Stiftung Tierärztliche Hochschule Hannover (TiHo)TiHo eLib

Role of metabolic adaptation of streptococcus suis to host niches in bacterial fitness and virulence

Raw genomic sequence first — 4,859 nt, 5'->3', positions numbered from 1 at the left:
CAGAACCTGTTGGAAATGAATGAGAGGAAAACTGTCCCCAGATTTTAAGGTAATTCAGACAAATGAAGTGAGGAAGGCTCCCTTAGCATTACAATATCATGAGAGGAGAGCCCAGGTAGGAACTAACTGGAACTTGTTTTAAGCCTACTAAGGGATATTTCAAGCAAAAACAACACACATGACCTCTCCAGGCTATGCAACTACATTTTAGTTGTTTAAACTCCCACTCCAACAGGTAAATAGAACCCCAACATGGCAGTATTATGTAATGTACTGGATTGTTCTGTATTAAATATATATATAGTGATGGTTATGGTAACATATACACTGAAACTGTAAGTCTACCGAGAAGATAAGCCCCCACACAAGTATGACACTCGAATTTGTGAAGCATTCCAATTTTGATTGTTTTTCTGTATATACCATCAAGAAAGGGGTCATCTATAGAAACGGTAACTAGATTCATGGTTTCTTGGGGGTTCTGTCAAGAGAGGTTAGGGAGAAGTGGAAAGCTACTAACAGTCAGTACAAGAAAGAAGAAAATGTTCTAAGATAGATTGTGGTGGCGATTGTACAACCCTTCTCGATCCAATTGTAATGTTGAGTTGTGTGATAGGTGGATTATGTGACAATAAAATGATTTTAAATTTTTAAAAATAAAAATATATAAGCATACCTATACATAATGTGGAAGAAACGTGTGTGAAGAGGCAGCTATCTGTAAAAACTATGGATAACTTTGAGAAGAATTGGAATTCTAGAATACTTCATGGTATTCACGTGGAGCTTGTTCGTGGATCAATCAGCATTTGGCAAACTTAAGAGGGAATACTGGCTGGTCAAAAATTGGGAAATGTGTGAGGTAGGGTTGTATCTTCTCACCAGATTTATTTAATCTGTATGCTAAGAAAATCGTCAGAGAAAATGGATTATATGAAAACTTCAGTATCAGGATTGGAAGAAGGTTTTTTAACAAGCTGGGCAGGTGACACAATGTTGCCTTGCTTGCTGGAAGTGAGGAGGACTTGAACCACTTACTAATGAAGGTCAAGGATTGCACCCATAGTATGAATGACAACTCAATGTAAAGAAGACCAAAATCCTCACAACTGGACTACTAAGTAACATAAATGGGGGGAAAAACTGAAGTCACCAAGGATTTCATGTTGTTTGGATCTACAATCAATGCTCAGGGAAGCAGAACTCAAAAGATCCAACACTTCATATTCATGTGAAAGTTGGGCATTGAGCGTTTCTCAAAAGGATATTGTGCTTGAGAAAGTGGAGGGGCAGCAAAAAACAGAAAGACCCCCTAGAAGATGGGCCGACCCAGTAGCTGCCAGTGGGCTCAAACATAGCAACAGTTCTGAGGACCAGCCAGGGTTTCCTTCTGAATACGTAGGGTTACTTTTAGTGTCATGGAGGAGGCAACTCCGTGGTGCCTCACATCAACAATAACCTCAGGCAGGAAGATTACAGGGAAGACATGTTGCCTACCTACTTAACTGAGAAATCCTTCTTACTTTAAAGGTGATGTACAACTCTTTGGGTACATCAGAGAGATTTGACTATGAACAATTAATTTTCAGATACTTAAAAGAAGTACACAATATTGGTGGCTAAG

Streptococcus suis, both a common colonizer of the porcine upper respiratory tract and an invasive pig pathogen, successfully adapts to different host environments encountered during infection. Whereas the initial infection mainly occurs via the respiratory tract, in a second step, the pathogen can breach the epithelial barrier and disseminate within the whole body. Thereby, the pathogen reaches other organs such as the heart, the joints, or the brain. In this review, we focus on the role of S. suis metabolism for adaptation to these different in vivo host niches to encounter changes in nutrient availability, host defense mechanisms and competing microbiota. Furthermore, we highlight the close link between S. suis metabolism and virulence. Mutants deficient in metabolic regulators often show an attenuation in infection experiments possibly due to downregulation of virulence factors, reduced resistance to nutritive or oxidative stress and to phagocytic activity. Finally, metabolic pathways as potential targets for new therapeutic strategies are discussed. As antimicrobial resistance in S. suis isolates has increased over the last years, the development of new antibiotics is of utmost importance to successfully fight infections in the future.

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